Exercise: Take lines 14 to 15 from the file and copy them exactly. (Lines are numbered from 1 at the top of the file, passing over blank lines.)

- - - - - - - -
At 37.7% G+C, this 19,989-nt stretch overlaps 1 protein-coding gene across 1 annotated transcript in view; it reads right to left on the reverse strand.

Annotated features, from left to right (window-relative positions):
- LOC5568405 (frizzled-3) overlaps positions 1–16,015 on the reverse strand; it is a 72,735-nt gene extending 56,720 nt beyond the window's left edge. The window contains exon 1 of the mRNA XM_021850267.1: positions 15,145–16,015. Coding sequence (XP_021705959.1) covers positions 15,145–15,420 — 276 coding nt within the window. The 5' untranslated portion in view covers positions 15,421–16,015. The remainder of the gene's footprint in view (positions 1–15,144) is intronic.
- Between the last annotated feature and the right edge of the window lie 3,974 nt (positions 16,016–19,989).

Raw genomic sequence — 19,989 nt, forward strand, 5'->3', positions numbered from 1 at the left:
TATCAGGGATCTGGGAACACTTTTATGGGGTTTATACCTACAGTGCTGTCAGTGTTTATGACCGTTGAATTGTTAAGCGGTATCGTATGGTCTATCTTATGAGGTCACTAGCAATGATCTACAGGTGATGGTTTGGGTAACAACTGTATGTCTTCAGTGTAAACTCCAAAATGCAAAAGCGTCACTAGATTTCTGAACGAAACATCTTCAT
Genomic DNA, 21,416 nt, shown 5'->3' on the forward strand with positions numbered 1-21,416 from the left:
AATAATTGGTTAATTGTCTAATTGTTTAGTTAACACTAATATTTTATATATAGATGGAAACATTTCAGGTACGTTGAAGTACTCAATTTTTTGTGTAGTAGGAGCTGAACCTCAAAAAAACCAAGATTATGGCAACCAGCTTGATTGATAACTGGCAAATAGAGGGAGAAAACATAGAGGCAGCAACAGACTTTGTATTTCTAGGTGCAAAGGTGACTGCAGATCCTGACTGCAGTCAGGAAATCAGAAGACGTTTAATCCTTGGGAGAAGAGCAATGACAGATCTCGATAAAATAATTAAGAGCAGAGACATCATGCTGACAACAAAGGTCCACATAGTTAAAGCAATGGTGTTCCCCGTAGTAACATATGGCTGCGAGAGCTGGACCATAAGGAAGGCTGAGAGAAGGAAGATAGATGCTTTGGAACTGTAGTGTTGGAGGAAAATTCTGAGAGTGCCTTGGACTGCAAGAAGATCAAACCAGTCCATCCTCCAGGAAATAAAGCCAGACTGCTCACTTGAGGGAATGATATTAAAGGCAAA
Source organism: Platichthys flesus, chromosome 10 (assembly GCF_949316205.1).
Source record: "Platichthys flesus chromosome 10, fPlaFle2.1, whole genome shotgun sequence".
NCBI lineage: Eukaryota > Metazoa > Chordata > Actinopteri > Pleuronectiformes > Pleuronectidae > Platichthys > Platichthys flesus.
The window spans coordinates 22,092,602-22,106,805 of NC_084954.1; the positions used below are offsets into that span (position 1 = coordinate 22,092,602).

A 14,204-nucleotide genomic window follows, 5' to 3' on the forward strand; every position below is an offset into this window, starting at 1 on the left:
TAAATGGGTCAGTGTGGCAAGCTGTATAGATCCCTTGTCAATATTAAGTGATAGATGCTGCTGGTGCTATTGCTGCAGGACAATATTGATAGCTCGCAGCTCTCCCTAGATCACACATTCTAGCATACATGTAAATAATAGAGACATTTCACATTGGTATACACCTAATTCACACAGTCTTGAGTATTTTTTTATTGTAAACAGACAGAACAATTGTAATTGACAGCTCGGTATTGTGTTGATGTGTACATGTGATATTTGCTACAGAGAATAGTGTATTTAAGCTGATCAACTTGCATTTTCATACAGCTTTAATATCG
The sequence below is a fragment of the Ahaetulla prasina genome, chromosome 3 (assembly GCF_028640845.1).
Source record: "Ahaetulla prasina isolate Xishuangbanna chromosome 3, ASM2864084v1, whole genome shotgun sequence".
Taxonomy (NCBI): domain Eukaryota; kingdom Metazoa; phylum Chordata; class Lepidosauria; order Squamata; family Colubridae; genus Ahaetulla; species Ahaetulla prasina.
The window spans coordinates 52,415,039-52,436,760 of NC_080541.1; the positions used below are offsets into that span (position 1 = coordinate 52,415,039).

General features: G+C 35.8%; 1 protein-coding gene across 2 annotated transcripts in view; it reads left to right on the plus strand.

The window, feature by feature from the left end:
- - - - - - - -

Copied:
TAAATGGGTCAGTGTGGCAAGCTGTATAGATCCCTTGTCAATATTAAGTGATAGATGCTGCTGGTGCTATTGCTGCAGGACAATATTGATAGCTCGCAGCTCTCCCTAGATCACACATTCTAGCATACATGTAAATAATAGAGACATTTCACATTGGTATACACCTAATTCACACAGTCTTGAGTATTTTTTTATTGTAAACAGACAGAACAATTGTAATTGACAGCTCGGTATTGTGTTGATGTGTACATGTGATATTTGCTACAGAGAATAGTGTATTTAAGCTGATCAACTTGCATTTTCATACAGCTTTAATATCG
The sequence below is a fragment of the Ahaetulla prasina genome, chromosome 3 (assembly GCF_028640845.1).